5 Tips to Avoid Identity Theft

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There are many types of identity theft; but according to a report from the Bureau of Justice Statistics, 85 percent of identity theft cases involve fraudulent usage of the victim’s bank account and credit card information. With this in mind, here are five tips to help you avoid identity theft by protecting your financial information.

1. Stay on top of charge accounts

Review all of your existing accounts regularly — including revolving charge accounts —so that you can catch any fraudulent charges. Also, make sure to take advantage of the fraud protection programs offered by your charge account companies and banks. Keep in mind that although identity theft protection services will help you restore your identity, they may not be able to help you fix your credit score from any issues with your credit accounts. Check out credit repair companies to help you with those issues, including a look at the top two services, Sky Blue Credit Repair and Lexington Law.

2. Only buy from secure vendors at trusted sites

Shop responsibly. Only use e-commerce websites that have “https” in their URL. The most secure sites are also certified with a security seal of approval — and many of these sites offer a lock in the taskbar for extra security. Also, check to see if the website has security features such as encrypted connections and buyer protection programs. Likewise, if you’re using an auction site or buying from private sellers, use a credit card that protects your purchases. Finally, never give out your Social Security number — no e-commerce site should ever ask for it.

3. Use passwords responsibly

Try to create strong passwords that can’t be easily accessed, and use different passwords for your accounts — this will mitigate risks in case a password is compromised. Also, change your passwords several times a year, especially for finance-related accounts like online loans you have or investment companies you work with. In addition, don’t store them in your computer; instead, memorize them or store them in a safe physical place.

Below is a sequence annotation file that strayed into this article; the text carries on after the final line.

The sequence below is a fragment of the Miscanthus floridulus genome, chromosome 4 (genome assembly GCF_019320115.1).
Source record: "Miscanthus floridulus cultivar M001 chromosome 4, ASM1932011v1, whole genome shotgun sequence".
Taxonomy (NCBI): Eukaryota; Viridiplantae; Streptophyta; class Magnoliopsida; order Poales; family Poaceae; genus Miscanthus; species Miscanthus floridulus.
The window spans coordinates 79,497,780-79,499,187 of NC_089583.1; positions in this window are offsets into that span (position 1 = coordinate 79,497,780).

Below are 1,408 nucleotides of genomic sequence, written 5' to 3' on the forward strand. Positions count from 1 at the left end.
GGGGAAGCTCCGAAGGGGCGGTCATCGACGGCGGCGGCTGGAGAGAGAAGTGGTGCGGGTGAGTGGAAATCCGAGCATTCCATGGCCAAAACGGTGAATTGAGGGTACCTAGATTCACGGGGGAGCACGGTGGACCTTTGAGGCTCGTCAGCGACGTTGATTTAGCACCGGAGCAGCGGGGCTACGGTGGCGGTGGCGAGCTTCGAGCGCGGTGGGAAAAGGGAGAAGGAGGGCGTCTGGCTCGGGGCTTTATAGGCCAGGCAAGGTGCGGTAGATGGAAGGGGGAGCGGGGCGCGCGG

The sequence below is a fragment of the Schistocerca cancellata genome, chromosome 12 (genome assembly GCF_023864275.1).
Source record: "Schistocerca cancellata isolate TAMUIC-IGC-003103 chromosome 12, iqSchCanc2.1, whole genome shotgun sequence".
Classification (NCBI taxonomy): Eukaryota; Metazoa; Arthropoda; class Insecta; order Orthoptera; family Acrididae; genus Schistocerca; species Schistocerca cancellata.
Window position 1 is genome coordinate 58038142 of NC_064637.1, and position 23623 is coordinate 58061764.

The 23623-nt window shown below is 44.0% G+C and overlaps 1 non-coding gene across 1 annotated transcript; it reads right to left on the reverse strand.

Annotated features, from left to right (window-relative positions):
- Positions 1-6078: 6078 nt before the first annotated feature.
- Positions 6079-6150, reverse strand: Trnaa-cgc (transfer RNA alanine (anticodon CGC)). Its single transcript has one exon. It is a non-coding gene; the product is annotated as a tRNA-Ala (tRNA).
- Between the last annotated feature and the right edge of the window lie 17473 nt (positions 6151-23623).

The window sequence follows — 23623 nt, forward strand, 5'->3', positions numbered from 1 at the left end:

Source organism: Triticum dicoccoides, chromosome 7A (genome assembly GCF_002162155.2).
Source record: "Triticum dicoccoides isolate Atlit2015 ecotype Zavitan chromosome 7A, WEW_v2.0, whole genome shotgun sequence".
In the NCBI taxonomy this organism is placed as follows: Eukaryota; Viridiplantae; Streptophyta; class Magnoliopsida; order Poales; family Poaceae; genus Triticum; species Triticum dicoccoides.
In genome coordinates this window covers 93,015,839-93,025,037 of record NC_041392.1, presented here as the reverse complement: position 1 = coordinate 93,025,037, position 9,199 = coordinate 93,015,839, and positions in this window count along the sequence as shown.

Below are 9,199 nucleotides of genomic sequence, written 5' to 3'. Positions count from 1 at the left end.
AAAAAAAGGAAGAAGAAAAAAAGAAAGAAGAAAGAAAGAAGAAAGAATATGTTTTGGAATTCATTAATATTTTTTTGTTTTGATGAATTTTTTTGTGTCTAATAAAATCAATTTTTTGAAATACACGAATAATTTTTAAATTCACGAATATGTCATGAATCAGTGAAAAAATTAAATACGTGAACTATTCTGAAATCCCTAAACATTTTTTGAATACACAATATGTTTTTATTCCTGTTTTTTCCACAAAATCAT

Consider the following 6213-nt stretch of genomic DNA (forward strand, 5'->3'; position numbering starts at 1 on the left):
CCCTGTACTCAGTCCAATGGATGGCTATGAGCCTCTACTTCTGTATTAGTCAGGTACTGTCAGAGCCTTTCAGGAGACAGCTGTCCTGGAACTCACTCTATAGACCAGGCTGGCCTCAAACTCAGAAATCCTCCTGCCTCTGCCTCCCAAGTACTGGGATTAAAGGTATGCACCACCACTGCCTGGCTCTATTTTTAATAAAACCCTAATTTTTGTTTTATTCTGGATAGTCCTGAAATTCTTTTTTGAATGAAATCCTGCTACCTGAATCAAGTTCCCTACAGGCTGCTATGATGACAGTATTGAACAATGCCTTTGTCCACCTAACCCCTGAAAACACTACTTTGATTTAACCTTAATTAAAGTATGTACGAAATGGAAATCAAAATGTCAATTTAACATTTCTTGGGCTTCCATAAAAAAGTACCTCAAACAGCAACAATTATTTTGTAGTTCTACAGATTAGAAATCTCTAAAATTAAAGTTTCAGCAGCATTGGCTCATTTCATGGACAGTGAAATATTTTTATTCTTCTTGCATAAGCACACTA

4. Pay attention to alerts

If you see a security alert on a site you regularly use, or you receive a security alert email, don’t ignore it. Likewise, if bank or credit card representatives call you to check on past charges, be sure and talk to them — they may have found a discrepancy due to fraudulent charges. Make sure, however, that any email or phone alerts you receive really are from your bank or credit card, and aren’t from scammers trying to get personal information.

5. Use extreme care during ATM transactions

Don’t let anyone hover near you during ATM transactions. If you see suspicious-looking people hanging around an ATM, or if the machine is in an isolated area, don’t use it.

Identity theft can affect anyone, but the good news is that you can be proactive in avoiding it. By using a bit of common sense and staying on top of your bank and credit card accounts, you can mitigate your risks of becoming a victim.

About the Author

Jeff Hindenach

Jeff Hindenach is the co-founder of Versus Reviews. He graduated from Bowling Green State University with a Bachelor's Degree in Journalism. He has a long history of journalism, with a background writing for newspapers such as the San Jose Mercury News and San Francisco Examiner, as well as writing for The Huffington Post, New York Times, Business Insider, CNBC, Newsday and The Street. He believes in giving readers the tools they need to get out of debt.

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